“That’s where my dad came from, that’s where his father came from,” Young said. “The sentimental value of the land — the story, the history — were the biggest concern.”

The Navajo Nation told federal regulators the company hadn’t consulted with the correct tribal authorities or addressed key concerns about water use and harm to golden eagle and other species’ habitats. Hardeen said now, developers will first need to go through the Navajo Nation Division of Natural Resources.

Denis Payre, president and CEO of Nature and People First, said the commission’s decision was “undeniably disheartening.” The company secured support from local Navajo communities and talked with Navajo government officials for a project he said would create jobs.

“Developing pumped storage projects is inherently challenging; this additional obstacle threatens to halt our collective efforts,” Payre said.

The company submitted a proposal for a much larger project than it intends to construct, giving it flexibility to build a smaller project on the piece of land it finds is best after study and tribal consultation.

That approach and using that amount of water engenders opposition, according to the Center for Biological Diversity, an environmental group.

“If you are going to propose a small project, actually propose a small project,” said Taylor McKinnon, the center’s Southwest director.

The Federal Energy Regulatory Commission also rejected proposals from Rye Development, which said it values tribal consultation and will continue to study opportunities on tribal land.

Malcolm Woolf, president and CEO of the industry group National Hydropower Association, said he supports tribes’ right to stop unwanted projects. But he said the new policy could halt planning too soon.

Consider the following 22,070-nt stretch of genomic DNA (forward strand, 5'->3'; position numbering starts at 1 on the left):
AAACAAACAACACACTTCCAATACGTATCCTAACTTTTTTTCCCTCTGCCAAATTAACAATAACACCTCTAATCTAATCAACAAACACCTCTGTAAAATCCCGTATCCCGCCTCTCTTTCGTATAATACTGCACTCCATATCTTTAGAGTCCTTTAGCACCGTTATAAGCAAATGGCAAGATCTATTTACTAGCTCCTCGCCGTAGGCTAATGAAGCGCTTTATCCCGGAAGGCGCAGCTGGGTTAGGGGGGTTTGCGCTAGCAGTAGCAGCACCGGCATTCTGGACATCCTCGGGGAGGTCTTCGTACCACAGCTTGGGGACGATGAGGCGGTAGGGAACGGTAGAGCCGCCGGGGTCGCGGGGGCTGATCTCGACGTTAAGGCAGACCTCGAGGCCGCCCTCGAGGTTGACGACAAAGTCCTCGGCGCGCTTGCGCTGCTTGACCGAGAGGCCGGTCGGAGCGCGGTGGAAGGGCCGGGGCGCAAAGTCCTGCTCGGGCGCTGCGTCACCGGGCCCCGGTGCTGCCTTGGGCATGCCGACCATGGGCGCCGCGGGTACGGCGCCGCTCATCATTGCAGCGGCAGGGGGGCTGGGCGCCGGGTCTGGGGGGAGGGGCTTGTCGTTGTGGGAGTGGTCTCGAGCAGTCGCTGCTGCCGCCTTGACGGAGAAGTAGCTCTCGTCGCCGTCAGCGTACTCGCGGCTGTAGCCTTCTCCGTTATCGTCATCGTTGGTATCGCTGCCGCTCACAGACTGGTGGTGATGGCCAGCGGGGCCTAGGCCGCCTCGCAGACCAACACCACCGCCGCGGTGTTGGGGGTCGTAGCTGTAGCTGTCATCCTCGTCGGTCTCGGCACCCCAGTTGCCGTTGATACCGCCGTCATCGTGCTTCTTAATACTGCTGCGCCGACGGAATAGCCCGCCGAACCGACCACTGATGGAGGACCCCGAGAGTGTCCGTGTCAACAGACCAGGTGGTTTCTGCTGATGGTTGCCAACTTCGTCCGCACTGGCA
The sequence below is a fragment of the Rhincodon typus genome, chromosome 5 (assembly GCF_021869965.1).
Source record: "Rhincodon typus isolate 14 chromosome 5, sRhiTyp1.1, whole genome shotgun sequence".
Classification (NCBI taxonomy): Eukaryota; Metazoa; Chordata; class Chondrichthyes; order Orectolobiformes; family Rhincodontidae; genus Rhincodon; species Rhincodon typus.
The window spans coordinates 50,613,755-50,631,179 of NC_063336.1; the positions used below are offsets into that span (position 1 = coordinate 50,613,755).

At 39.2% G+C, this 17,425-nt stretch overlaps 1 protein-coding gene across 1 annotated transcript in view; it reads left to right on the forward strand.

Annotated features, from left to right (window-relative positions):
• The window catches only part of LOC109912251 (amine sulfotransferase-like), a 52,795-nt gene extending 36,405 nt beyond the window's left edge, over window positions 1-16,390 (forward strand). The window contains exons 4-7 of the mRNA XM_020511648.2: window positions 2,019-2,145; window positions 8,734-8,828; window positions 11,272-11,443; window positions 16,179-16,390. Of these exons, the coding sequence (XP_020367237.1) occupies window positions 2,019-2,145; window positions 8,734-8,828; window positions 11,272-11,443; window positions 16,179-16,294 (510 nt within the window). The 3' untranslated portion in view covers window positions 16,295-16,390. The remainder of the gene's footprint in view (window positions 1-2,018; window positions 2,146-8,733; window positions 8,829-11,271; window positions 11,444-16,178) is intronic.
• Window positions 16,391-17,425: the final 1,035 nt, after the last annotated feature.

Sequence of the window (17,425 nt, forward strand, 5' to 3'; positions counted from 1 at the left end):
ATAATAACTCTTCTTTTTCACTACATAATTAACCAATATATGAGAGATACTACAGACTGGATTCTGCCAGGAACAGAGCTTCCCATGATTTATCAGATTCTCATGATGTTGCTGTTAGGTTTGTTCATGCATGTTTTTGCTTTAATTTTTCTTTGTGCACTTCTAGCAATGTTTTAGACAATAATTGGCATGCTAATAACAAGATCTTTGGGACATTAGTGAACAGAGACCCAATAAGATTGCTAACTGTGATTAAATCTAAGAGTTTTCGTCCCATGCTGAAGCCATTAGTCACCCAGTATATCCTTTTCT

The commission denied preliminary permits for the seven projects, which only recognize a business is first in line to develop a project and allows further studies. Developers have to consult with tribes before they can be granted a license and start building.
Companies don’t want to navigate a complicated permitting process and spend years working with a tribe only for another business to swoop in and win rights to the project at the last minute, Woolf said.

One company quickly caught up in the new policy is Pumped Hydro Storage, which wants a preliminary permit for a project near the Little Colorado River on Navajo Nation land in Arizona. In light of its new policy, the commission asked for more input from those it potentially impacts before they decide what to do.

The company’s manager, Steve Irwin, said pumped storage is important but hard to build on the Navajo Nation’s land.

“There’s no clear pathway to doing business on the reservation,” Irwin said. “It’s almost like you have to have 100% unanimous consensus. It’s not majority, it’s got to be 100%, and it’s like, you are never going to get 100%.”


The Associated Press receives support from the Walton Family Foundation for coverage of water and environmental policy. The AP is solely responsible for all content. For all of AP’s environmental coverage, visit https://apnews.com/hub/climate-and-environment

KSL 5 TV Live

Consumer

FILE - The Federal Trade Commission (FTC) building in Washington, on Jan. 28, 2015. The Federal Tra...

Christopher Rugaber, AP Economics Writer

The FTC voted to bar ‘noncompete’ agreements for most employees

The Federal Trade Commission voted to ban measures known as noncompete agreements, which bar workers from jumping to or starting competing companies for a prescribed period of time.

17 hours ago

Peggy Lundberg tells KSL’s Matt Gephardt about her experience of having her travel credit stolen....